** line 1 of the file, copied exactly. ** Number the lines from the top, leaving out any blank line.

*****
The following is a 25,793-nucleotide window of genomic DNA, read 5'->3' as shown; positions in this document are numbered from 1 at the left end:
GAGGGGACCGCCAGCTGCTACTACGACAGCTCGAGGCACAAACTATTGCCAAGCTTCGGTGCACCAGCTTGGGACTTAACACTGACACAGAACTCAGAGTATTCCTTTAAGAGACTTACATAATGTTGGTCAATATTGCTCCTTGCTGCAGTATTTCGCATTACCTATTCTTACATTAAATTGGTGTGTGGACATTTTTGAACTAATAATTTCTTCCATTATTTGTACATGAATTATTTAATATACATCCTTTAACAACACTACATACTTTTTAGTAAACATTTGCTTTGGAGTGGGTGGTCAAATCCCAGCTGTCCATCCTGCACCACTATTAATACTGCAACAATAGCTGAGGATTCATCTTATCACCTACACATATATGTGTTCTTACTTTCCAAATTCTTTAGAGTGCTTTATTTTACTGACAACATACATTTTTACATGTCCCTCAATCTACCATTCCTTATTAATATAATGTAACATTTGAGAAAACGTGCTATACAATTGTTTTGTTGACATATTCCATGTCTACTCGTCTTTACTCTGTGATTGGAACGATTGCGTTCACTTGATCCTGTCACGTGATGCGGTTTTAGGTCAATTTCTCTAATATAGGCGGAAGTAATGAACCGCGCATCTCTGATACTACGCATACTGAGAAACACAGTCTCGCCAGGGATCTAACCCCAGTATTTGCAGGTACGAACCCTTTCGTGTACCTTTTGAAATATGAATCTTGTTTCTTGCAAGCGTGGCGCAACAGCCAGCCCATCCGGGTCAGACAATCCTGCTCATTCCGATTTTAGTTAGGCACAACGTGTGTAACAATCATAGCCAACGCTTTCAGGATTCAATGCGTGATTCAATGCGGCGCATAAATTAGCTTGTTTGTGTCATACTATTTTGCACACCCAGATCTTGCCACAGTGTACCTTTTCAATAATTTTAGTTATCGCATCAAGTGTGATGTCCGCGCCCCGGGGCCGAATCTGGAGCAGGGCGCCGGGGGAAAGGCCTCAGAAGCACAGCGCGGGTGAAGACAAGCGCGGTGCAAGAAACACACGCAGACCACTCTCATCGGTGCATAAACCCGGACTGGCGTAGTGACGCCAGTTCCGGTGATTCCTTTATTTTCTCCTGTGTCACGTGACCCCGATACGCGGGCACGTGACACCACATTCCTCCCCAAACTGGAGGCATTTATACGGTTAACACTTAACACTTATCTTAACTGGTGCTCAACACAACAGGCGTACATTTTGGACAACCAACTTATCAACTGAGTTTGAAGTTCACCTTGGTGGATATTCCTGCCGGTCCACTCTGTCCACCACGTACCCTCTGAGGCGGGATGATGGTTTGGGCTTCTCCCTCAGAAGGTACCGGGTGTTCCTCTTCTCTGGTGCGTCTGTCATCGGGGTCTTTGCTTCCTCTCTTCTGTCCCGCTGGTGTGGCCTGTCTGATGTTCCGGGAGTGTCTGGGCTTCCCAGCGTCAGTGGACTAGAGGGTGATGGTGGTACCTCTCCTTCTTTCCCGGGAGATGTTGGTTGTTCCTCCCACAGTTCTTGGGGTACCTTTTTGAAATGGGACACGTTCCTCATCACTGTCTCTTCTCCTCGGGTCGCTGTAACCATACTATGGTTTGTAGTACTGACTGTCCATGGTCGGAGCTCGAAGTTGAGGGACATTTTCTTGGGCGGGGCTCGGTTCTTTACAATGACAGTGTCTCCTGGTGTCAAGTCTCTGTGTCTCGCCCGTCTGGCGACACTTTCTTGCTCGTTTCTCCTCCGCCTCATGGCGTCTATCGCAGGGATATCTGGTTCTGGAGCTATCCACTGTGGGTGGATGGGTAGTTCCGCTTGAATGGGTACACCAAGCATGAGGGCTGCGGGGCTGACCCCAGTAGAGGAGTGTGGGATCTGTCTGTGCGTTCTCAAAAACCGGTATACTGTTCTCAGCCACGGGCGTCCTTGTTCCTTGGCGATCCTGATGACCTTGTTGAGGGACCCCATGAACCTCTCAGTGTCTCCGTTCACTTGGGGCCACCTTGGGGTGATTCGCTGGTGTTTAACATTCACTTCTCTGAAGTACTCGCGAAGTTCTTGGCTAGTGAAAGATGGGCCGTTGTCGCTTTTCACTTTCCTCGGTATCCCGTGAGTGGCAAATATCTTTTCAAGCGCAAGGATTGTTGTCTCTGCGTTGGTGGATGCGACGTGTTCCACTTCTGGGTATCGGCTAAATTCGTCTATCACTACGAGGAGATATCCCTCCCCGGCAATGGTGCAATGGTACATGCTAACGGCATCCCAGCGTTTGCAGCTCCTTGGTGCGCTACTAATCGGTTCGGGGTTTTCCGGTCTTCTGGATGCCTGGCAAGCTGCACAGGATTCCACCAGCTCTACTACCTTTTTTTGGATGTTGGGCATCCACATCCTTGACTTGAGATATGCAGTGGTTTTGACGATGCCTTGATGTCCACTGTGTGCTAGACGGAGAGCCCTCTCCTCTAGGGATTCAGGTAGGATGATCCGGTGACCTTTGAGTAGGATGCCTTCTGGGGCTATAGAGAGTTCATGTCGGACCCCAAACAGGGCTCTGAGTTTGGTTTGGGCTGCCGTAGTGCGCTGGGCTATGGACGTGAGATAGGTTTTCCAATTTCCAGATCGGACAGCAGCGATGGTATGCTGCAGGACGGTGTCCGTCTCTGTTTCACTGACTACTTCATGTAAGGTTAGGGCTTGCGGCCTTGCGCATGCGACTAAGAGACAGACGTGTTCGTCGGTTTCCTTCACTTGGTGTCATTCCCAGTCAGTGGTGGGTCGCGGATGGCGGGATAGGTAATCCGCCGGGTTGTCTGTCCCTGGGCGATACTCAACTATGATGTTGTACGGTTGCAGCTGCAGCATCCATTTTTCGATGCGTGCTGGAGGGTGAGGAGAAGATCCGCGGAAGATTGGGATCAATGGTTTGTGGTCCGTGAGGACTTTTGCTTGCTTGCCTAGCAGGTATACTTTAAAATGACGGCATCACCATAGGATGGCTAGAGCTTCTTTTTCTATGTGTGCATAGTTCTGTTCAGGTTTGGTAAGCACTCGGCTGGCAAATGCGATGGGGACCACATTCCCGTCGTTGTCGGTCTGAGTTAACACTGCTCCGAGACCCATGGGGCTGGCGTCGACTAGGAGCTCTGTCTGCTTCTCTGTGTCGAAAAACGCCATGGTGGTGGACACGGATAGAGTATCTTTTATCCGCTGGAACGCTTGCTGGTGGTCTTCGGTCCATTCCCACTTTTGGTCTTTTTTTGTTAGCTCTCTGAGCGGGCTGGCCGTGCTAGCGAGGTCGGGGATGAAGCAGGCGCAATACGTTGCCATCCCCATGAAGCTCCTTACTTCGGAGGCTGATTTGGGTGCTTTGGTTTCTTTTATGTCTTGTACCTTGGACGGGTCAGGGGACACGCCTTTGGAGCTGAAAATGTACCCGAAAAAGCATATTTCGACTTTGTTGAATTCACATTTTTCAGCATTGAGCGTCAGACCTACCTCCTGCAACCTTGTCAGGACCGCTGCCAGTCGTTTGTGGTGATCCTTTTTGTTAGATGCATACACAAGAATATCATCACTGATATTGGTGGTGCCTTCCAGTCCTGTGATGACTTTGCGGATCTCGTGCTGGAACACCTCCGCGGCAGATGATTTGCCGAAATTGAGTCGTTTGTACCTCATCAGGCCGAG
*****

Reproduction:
The following is a 25,793-nucleotide window of genomic DNA, read 5'->3' as shown; positions in this document are numbered from 1 at the left end: